Palestinian minister Ziad Abu Ein (L) scuffles with an Israeli border policeman near the West Bank city of Ramallah, Dec. 10, 2014. (REUTERS/Mohamad Torokman)

It's a tragic irony: the senior Palestinian minister who died following an incident with Israeli security forces was an official associated with non-violent protests in the West Bank against Israeli land grabs.

Ziad Abu Ein, 55, died on Wednesday in circumstances that are still murky, as my colleagues William Booth and Ruth Eglash report. Attending a demonstration at the West Bank village of Turmus Aya, he got involved in a scuffle with Israeli border police, inhaled tear gas and likely succumbed to a heart attack. Witness reports suggest he had been jostled and struck by armed police.

Following international calls for a transparent and swift investigation, Israeli authorities say they are looking into the matter.

"What happened today is an intolerable crime in every sense of the word," said an angry Palestinian President Mahmoud Abbas, who also called his colleague's death a "barbaric act."

Abu Ein was with a group of non-violent marchers waving Palestinian flags and carry saplings of olive trees in this village not far from the city of Ramallah. They planned to plant the trees on soil near the Jewish settlement of Shiloh, land they fear Israel plans to annex. Among the contingent were activists from an Israeli human rights group that was petitioning the country's Supreme Court to remove the nearby unauthorized Israeli outpost of Adei Ad.

The Israeli military says it deployed its forces to "halt the progress of the rioters" -- the term it chose to apply to the protesters.

This protest march is part of a larger, longstanding struggle. In the wake of the second Intifada a decade ago, many Palestinians in the West Bank, a territory under Israeli military occupation, have watched as Israel has built a "separation barrier" through their lands and expanded Jewish settlements, which are deemed illegal under international law.

In myriad small villages dotting the territory, Palestinians have protested their dispossession with similar "non-violent" marches, which, when intercepted by Israeli forces, sometimes escalate into skirmishes between stone-throwing Palestinians and fully-armed Israeli soldiers, firing tear gas canisters and more lethal ammunition. Clashes have also broken out between protesters and settlers.

The 2013 Oscar-nominated documentary "5 Broken Cameras" (see the trailer above) spotlighted the village of Bil'in, where weekly non-violent marches toward Israeli barriers built through Palestinian farmland started in 2005 and grabbed worldwide attention. In the tradition of civil disobedience elsewhere, the Bil'in protesters don't seem to know when to quit -- even when, as in the case with Abu Ein, they face death.

I wrote about the film's emotional arc last year:

5 Broken Cameras hammers into the viewer an endless, jarring loop of asymmetric violence. The Palestinians of Bil’in squat on what was once their farmland and approach en masse a boundary fence that they believe shouldn’t exist only to be met by tear gas and gunshots. Many are arrested and wounded. The cycle repeats itself over and over again, captured by [local filmmaker Emad] Burnat’s five broken cameras. The most climactic moment of the film is when an unarmed Bassem Abu-Rahmah—a handsome, charismatic man known as “el-Pheel,” or the elephant, for his broad shoulders and “child’s heart”— dies after a tear gas canister fired at close range hits him in the chest. Bil’in’s collective grief thereafter is palpable. “With all this despair around, Emad just keeps going on and on,” says [the documentary's Israeli co-director Guy] Davidi. “It’s a story of resistance.”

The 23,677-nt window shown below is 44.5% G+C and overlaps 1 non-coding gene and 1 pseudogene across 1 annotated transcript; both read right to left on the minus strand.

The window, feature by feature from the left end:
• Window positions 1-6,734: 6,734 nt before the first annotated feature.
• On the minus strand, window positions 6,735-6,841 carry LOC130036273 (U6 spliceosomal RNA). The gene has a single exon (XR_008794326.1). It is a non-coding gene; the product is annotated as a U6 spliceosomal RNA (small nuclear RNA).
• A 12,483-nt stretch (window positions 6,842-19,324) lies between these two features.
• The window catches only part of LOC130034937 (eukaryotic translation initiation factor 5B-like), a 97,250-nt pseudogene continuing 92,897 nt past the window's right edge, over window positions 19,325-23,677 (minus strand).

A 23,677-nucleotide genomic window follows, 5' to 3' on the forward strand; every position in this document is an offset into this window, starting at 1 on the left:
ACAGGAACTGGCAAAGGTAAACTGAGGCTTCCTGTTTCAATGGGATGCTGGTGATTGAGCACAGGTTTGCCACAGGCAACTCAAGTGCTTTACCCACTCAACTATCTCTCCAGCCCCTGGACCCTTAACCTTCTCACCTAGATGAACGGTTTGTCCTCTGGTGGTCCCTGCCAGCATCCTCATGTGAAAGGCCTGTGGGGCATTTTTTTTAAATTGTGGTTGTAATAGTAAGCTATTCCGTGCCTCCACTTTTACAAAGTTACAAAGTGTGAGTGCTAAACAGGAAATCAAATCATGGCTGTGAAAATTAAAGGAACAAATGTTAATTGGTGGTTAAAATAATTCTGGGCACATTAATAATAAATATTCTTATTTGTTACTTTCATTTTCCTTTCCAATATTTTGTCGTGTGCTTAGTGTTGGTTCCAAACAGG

For quite some time, officials of the Palestinian Authority were kept at arms-length from these acts of "resistance" -- to some villagers, they represented an institution that operated hand-in-glove with the Israeli occupiers. But in recent years, Abbas's largely toothless government has taken a more active role in joining the protests. Last March, then Palestinian prime minister Salam Fayyad had to be evacuated from Bil'in after Israeli troops fired tear gas into crowds of protesters.

Abu Ein spent time decades ago in Israeli and American prisons for his role in terrorist plots. But, as a minister without portfolio in Abbas's government, he came to champion the popular protests against Israeli settlements and outposts.

Israeli authorities justify their tough response to these protests on grounds of security. But this form of dissent is a moral universe away from the militant activity, terror strikes and rocket attacks that Israel's government usually points to when inveighing against Palestinian perfidy.

The Israelis "don’t want this type of struggle because if there is a non-violent movement it will weaken the occupation," Issa Amro, a Palestinian activist, told Israeli news site +972 magazine on Wednesday. "They say the occupation is there for security, but if the struggle is non-violent then they can no longer justify the occupation."

Gabi Lasky, a leftist Israeli attorney who defends human rights activists and is also Tel Aviv city council member, says the protests serve as an illustration of how "the security forces defend the settlers and land thieves" and ignore Palestinian grievances.

“Instead of ending the injustice they try and curb and prevent non-violent protests," Lasky tells +972. "In doing so, the security forces use violence against anyone who attempts to realize their most legitimate right — to protest. That’s what happened here. And this time, like in previous incidents, it ended with death.”